…the most important and very simple lesson there for American and European commentators who for a long time have assumed that everyone in the world is just waiting to become like them is this: how Asians have conceived over the last century and a half of their place in the world dominated by a small minority of white men.
This is what my book seeks to describe. In this basic quest for dignity and equality and release from humiliation – so obvious yet so rarely discussed – are grounded all the events that you speak of, whether the Arab Spring or the rise of China.
So unless you grant that people have conceived of their own fates, made their own trysts with destiny, without regard for what the West wants or how the West sees itself and judges non-Western peoples, you’ll always be a little bewildered by everything that happens in the world today, and will end up falling for simple, self-flattering notions like “they must hate our freedoms”. The book addresses this massive incompatibility of historical memory and self-perceptions between the West and Asia.
There is of course a great deal of continuity in the Western discourse of free markets: from the British merchants who lobbied for an assault on China in the late 1830s to Woodrow Wilson saying we must “batten” down the doors of countries that do not practice free trade to Friedman who wrote that the invisible hand must necessarily conceal an “invisible fist” or it won’t work.
So the coercion and profound inequality inherent in this practice of “free trade”, or the fact that it made a small transnational elite – foreign businessmen and their local collaborators – rich and impoverished many others, have always been obvious.
Why do so many people fall for grandiose moral claims – the ludicrous notion, for instance, that the free market is all about removing poverty?
The reason why I chose Tagore, who is not a systematic thinker or ideological system-builder and is better described as a poet and seer, was precisely these bits of writing – necessarily naïve and un-ideological and therefore so cognisant of modern horrors. Only someone with a rooted relationship with the world and a profound sense of the past could see the increasingly impersonal and brutal form of violence unleashed by “rational” men.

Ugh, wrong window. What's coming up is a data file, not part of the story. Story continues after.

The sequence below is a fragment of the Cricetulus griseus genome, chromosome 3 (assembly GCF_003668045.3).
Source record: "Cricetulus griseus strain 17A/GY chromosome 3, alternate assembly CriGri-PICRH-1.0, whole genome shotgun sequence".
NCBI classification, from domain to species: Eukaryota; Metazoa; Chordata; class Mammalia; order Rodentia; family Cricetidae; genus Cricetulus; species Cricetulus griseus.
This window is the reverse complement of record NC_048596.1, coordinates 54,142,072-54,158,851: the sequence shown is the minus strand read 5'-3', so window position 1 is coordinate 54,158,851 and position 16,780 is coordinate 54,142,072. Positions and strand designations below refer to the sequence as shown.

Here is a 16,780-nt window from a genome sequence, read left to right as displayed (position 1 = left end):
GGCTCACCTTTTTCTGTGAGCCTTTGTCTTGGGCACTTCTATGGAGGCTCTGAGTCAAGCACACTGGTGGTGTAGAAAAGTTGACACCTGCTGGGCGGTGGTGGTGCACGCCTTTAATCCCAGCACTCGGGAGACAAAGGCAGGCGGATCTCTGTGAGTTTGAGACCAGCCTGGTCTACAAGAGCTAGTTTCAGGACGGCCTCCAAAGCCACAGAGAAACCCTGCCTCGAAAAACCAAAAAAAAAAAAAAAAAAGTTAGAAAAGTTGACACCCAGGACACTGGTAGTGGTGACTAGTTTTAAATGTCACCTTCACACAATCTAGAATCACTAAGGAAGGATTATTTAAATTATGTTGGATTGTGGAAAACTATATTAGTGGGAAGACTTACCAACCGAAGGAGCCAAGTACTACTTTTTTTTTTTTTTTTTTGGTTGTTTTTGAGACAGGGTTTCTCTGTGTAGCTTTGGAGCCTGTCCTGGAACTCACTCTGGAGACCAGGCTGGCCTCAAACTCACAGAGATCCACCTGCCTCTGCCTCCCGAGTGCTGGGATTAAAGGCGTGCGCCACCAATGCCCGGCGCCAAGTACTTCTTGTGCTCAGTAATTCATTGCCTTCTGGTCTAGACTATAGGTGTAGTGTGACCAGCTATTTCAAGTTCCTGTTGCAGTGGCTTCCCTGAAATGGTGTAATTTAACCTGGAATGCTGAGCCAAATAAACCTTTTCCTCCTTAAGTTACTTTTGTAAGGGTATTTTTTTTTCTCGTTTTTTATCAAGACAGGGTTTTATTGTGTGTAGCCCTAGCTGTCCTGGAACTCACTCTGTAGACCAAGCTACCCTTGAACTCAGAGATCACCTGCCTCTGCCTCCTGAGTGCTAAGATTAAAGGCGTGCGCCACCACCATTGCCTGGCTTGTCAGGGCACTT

I can’t do better than quote some of Tagore’s own writings from this trip to the Middle East, which are particularly relevant to our Age of the Drone:
“There is a British Air Force station at Baghdad. The Christian chaplain of that force gave me the news that they were daily bombing some Arab villages. Old men, women and children were being killed indiscriminately from the upper regions of British Imperialism; it was easy to kill them because the principle of Imperialism obscures the individual. Christ has recognised men as the sons of God; but to the Christian chaplain of the Air Force the Father along with his Son have grown unreal, they can no longer be discerned from the altitude of Imperialism… Besides, the desert-dwellers can be killed so easily from the air and their powers of retaliation are so inadequate that the reality of their death too grows dim. For this reason, armed men of the West are very prone today to forget the humanity of those who have not yet learnt their scientific methods of homicide.”
…the rise of Asia and its assertion of dignity and equality before the long-dominant West, means nothing if Asian countries like India and China and Indonesia follow the same script: conquest, exploitation, an instrumental attitude towards nature, dispossession and the worldwide scramble for resources that produced vicious conflicts in the last centuries.
The model of the imperial nation-state that made a few Western countries so uniquely powerful and prosperous can only spell political and environmental disaster on a gigantic scale if populous countries like India and China adopt it. But that is what we are looking at in the new century.